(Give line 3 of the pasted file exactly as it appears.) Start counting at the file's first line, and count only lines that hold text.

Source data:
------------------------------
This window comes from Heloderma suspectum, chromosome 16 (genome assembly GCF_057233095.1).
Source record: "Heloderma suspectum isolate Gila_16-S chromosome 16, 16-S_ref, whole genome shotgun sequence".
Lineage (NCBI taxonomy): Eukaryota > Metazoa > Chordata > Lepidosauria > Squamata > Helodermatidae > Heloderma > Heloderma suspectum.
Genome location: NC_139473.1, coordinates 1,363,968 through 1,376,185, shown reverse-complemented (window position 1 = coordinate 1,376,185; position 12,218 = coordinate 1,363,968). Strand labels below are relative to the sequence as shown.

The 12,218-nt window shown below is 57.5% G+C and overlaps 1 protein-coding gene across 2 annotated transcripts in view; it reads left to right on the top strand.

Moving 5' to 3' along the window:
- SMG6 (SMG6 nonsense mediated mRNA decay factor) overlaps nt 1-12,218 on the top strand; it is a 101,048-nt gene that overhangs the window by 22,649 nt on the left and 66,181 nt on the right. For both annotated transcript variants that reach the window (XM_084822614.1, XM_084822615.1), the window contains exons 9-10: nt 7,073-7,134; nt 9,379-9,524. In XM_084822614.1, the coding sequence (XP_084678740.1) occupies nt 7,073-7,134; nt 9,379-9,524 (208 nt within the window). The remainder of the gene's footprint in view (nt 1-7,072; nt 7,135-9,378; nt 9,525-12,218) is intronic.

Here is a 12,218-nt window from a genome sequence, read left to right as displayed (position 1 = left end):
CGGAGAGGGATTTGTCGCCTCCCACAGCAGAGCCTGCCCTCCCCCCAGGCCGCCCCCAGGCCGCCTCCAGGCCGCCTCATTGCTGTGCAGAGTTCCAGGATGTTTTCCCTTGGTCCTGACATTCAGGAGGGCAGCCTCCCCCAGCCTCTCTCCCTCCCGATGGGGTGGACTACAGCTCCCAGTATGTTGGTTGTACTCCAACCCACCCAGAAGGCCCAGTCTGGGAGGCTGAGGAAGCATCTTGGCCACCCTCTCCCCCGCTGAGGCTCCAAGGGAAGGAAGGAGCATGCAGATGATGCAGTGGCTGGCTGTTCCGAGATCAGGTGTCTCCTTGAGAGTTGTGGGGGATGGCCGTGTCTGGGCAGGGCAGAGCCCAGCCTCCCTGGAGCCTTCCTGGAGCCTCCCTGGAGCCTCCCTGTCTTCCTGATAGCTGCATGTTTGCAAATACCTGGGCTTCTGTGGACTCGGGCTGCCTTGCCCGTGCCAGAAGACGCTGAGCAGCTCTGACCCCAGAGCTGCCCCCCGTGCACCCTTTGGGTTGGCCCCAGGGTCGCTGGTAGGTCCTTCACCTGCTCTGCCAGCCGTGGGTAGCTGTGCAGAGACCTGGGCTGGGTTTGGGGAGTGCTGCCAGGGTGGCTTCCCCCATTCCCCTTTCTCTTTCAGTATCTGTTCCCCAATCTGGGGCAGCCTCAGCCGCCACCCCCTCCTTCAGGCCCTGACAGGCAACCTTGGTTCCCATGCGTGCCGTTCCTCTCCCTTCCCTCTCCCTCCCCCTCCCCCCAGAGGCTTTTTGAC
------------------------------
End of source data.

Lineage (NCBI taxonomy): Eukaryota > Metazoa > Chordata > Lepidosauria > Squamata > Helodermatidae > Heloderma > Heloderma suspectum.